Menstrual Hygiene Day

This Menstrual Hygiene Day, share a better period

Many of us know what it’s like to lend a tampon or a pad to someone - anyone - who needs one. 

It doesn’t matter if it’s your sister, a friend, or a complete stranger in the loo. It’s an unwritten rule that we always help out in an emergency, if we can.

What about a woman living in a refugee camp, who has had to flee her home with nothing? Would you help her out too, if you could?

Around the world, thousands of women and girls live without access to the safe sanitary products they need. 

So this Menstrual Hygiene Day, please help us to end period poverty, and share a better period with someone who needs it

Share a better period

More ways to get involved this Menstrual Hygiene Day

Periods and humanitarian disasters 

Women who have lost everything as a result of humanitarian crises tell us that amongst the essential items they need most are sanitary towels, wipes and soap. Without sanitary towels, women and girls are forced to use improvised methods to manage their periods, including torn pieces of clothing and rags, which can cause painful infections. 

In humanitarian emergencies, ActionAid provides hygiene kits which can include soap, sanitary towels and clean underwear, helping women and girls manage their periods with dignity. 

Refugee women and girls can't afford sanitary towels 

13-year-old Wesal's mother was killed in an airstrike on their home in Syria. Her father and grandmother tried to take Wesal and her sisters to Jordan – but at the border her father was arrested and taken back to Syria. They don't know if he is dead or alive.

Now, Wesal and her three sisters are being brought up by their grandmother, Azziza, in Jordan. Without their mum and dad, the family are struggling to get by. 

Wesal started her period last year when she was 12. Now, Azziza has to face the agonising choice of whether to buy food or sanitary products for her granddaughters when they have their periods.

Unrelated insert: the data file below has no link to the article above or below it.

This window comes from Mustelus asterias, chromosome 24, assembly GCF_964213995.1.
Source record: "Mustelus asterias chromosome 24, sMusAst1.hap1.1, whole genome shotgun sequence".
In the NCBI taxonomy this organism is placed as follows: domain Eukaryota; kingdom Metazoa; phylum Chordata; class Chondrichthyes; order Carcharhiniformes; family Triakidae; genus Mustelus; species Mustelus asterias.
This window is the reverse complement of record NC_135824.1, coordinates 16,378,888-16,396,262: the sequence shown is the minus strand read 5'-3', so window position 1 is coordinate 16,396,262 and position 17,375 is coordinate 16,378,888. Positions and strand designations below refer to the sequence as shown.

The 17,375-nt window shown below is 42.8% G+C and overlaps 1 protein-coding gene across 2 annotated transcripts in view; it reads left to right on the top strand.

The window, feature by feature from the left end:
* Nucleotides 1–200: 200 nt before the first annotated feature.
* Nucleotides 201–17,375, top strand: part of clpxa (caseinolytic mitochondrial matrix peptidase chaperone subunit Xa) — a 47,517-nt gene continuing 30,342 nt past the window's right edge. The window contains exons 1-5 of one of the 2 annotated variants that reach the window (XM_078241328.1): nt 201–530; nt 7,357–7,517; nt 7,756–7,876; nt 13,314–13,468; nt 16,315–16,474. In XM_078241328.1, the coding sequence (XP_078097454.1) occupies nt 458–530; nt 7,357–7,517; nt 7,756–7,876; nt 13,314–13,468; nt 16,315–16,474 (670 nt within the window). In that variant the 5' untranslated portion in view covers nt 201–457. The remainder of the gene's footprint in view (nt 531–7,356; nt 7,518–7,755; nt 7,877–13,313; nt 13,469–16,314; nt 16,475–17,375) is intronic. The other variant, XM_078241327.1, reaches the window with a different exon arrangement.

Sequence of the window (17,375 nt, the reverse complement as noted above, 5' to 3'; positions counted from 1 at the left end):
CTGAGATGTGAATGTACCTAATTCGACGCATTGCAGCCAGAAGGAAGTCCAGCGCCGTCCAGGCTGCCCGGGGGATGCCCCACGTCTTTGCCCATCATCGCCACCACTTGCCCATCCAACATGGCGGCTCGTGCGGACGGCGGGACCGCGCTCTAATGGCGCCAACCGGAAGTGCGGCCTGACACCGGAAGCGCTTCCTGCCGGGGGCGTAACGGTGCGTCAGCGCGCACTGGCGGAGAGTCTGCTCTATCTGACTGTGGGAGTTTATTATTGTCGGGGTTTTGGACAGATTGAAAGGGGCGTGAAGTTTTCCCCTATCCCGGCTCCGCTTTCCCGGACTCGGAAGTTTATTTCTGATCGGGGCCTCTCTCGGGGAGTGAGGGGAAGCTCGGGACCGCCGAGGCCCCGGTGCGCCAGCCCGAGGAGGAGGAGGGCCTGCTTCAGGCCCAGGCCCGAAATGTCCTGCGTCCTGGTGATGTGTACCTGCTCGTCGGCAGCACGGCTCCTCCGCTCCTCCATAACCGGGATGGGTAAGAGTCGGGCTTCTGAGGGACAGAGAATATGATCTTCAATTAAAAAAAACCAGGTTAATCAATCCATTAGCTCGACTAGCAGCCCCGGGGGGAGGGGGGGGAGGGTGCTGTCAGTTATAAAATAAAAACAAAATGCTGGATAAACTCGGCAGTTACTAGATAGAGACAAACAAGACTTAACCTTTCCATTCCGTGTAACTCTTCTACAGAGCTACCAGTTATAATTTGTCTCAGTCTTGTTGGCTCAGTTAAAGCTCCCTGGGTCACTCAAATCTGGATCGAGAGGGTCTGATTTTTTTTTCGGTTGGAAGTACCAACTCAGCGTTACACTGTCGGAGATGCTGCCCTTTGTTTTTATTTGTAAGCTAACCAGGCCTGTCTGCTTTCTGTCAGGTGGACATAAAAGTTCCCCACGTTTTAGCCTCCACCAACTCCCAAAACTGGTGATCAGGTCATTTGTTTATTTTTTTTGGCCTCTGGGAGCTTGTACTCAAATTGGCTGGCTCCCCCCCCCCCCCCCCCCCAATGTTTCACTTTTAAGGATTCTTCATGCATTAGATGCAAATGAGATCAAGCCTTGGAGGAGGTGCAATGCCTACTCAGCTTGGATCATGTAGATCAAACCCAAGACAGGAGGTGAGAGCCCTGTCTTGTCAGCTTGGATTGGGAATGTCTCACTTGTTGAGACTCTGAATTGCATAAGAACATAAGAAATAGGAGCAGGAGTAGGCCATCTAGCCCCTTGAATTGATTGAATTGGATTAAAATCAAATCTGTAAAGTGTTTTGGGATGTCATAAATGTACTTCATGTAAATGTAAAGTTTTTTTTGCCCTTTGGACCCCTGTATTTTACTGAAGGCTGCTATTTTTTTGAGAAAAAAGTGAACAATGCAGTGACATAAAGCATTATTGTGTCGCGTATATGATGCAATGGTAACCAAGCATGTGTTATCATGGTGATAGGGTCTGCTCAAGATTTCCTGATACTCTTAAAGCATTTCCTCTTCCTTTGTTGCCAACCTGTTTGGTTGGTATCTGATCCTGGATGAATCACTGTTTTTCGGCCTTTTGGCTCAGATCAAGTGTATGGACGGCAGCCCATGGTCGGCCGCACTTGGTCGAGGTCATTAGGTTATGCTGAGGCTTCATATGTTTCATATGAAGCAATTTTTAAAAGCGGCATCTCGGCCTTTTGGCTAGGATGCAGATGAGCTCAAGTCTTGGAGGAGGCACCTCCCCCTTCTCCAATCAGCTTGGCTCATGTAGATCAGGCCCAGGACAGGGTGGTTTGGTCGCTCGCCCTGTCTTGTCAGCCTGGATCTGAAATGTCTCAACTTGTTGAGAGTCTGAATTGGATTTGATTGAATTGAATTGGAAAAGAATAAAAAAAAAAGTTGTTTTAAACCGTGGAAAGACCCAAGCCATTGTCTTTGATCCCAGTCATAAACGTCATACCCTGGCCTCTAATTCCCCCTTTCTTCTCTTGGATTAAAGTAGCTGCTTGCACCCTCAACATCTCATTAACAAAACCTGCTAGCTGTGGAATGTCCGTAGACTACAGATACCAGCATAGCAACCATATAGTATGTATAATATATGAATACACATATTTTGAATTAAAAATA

Read more about periods in humanitarian disasters

Wesal can't afford to buy sanitary towels when she has her period.

Sharron Lovell/ActionAid

Sanitary towels changing lives in Malawi

In Malawi, ActionAid is training mums in communities to make reusable, low-cost sanitary towels for the poorest girls. These simple sanitary pads are changing lives.

Before, girls who couldn't afford sanitary pads felt unable to go to school because they were teased by boys if their clothes became stained. Now, not only are girls able to stay in school, but their mums are also building long-term businesses by selling their extra products at the market. This provides the mums with opportunities to earn an income and support their families. 

Ruth received a sewing machine and training on how to use it from ActionAid. She now makes cheap, reusable sanitary towels.

Samantha Reinders/ActionAid

Sewing reusable sanitary towels

Mother-of-two Ruth's sewing machine buzzes all day. She's busy making sanitary towels for girls in Namalusa village, Malawi.

ActionAid provided the sewing machine, and training on how to use it, to her and other mums who were struggling to make ends meet. So far, the mums taking part in this project have made 3,000 pads to be distributed to 600 girls. 

“I think the program is good. I’ve benefitted from it, and others are benefitting from it,” she said. 

One of the girls who has received pads came to her to thank her and say that she was doing better at school because of the pads. Ruth said: “I felt good in my heart, because I never expected I’d be able to make such a difference.”


Page updated 13 April 2021